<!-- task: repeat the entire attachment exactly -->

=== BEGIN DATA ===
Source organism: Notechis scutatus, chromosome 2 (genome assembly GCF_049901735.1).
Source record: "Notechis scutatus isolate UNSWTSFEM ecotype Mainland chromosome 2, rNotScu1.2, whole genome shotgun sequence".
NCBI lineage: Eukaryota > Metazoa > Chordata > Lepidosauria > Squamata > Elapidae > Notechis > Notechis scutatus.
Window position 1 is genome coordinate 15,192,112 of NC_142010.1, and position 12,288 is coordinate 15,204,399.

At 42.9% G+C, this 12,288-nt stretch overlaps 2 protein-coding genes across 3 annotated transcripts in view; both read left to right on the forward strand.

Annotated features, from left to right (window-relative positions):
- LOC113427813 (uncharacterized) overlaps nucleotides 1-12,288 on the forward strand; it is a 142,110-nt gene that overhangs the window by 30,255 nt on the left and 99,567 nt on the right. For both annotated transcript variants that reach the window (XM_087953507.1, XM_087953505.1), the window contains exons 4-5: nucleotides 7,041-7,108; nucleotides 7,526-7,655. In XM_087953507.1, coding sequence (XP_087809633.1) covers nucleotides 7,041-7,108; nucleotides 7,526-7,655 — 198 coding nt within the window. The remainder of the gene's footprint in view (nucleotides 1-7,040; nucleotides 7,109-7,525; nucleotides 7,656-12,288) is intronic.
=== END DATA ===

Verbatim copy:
Source organism: Notechis scutatus, chromosome 2 (genome assembly GCF_049901735.1).
Source record: "Notechis scutatus isolate UNSWTSFEM ecotype Mainland chromosome 2, rNotScu1.2, whole genome shotgun sequence".
NCBI lineage: Eukaryota > Metazoa > Chordata > Lepidosauria > Squamata > Elapidae > Notechis > Notechis scutatus.
Window position 1 is genome coordinate 15,192,112 of NC_142010.1, and position 12,288 is coordinate 15,204,399.

At 42.9% G+C, this 12,288-nt stretch overlaps 2 protein-coding genes across 3 annotated transcripts in view; both read left to right on the forward strand.

Annotated features, from left to right (window-relative positions):
- LOC113427813 (uncharacterized) overlaps nucleotides 1-12,288 on the forward strand; it is a 142,110-nt gene that overhangs the window by 30,255 nt on the left and 99,567 nt on the right. For both annotated transcript variants that reach the window (XM_087953507.1, XM_087953505.1), the window contains exons 4-5: nucleotides 7,041-7,108; nucleotides 7,526-7,655. In XM_087953507.1, coding sequence (XP_087809633.1) covers nucleotides 7,041-7,108; nucleotides 7,526-7,655 — 198 coding nt within the window. The remainder of the gene's footprint in view (nucleotides 1-7,040; nucleotides 7,109-7,525; nucleotides 7,656-12,288) is intronic.